Chapter

Cover Public Law

11. Parliamentary Scrutiny of Central Government  

This chapter examines the accountability of the central government to Parliament. It addresses questions such as: what is Parliament’s proper role in scrutinising government? What does the constitutional convention of ministerial responsibility mean? And how does it operate in practice? The chapter also considers topics of particular importance to government accountability: freedom of information, accountability of the security and intelligence services, and financial accountability.

Chapter

Cover Constitutional Law, Administrative Law, and Human Rights

9. Constitutional Conventions  

This chapter assesses the nature and purpose of constitutional conventions. The discussions cover the concepts of collective and individual ministerial responsibility; the relationship between the Monarch and her Ministers; the relationship between convention, statute, and the common law; the ‘Ponsonby rule’ and the Constitutional Reform and Governance Act 2010. It is argued that the concentration of effective political power is often very intense, even within a political party; small groups of senior Ministers or even the Prime Minister alone may occasionally be, to all intents and purposes, ‘elected dictators’.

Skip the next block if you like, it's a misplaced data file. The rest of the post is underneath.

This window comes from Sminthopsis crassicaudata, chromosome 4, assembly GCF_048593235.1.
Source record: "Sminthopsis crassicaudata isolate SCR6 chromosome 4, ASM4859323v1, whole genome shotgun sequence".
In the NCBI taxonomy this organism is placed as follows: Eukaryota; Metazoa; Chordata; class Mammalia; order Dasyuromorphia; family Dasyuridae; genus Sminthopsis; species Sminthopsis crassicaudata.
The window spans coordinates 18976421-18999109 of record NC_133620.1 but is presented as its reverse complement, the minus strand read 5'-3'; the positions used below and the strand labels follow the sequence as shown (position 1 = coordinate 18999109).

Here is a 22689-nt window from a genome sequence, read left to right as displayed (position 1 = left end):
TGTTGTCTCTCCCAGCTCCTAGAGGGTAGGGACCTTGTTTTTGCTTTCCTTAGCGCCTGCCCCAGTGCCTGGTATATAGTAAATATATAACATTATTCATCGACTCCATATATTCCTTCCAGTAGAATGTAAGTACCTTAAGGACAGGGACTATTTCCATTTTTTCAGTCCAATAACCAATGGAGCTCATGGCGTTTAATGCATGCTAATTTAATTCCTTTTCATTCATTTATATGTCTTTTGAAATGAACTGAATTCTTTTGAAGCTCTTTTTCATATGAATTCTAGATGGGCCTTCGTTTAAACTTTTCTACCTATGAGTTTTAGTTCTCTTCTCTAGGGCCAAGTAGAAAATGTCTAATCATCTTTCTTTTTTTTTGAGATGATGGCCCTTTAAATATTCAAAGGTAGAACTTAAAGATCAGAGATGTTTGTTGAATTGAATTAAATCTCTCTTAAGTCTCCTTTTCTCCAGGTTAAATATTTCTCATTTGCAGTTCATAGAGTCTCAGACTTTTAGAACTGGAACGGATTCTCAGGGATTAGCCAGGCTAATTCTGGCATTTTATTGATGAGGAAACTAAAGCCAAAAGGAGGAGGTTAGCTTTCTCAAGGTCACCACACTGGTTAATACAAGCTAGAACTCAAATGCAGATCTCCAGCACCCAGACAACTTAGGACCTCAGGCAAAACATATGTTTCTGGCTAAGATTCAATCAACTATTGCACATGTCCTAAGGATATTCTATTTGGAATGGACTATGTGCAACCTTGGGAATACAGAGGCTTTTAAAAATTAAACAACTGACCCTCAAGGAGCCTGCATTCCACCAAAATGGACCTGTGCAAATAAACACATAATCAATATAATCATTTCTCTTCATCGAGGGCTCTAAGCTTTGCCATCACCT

Book

Cover Cases and Materials on Constitutional and Administrative Law

Brian Thompson, Michael Gordon, and Adam Tucker

Cases & Materials on Constitutional and Administrative Law is an invaluable resource. Extracts have been chosen from a wide range of historical and contemporary cases and materials to illustrate the reasoning processes of the courts and to show how legal principles are developed. The extracts from the leading cases in the field are combined with legal, political, and philosophical materials and linked together with explanatory text, alongside extensive notes and questions for discussion. The book takes a critical look at the main doctrines of constitutional law as well as the principles of administrative law, examining the operation of the constitution in relation to Parliament, the government, and the citizen. Incisive commentary throughout the text provides explanation and analysis of the key issues and challenges in constitutional and administrative law. The thirteenth edition has been fully revised and updated to reflect the latest developments in legislation, case law, and politics, including the process and implications of exiting the EU, and the UK’s new post-Brexit legal arrangements; continuing change and challenges to the devolution settlement in Scotland, Wales and Northern Ireland; major Supreme Court decisions in Miller (No.2) / Cherry, UNISON, the Scottish Continuity Bill Reference, and Privacy International; new developments in relation to ministerial responsibility and parliamentary accountability (including the impact of the coronavirus pandemic); proposed repeal of the Fixed-term Parliaments Act 2011; and discussion of proposals for reforms of judicial review and tribunal appeal processes, as well as proposed reform of ombudsmen. This text continues to provide instant access to an unrivalled collection of up-to-date judgments, statutory provisions, official publications, and other policy materials.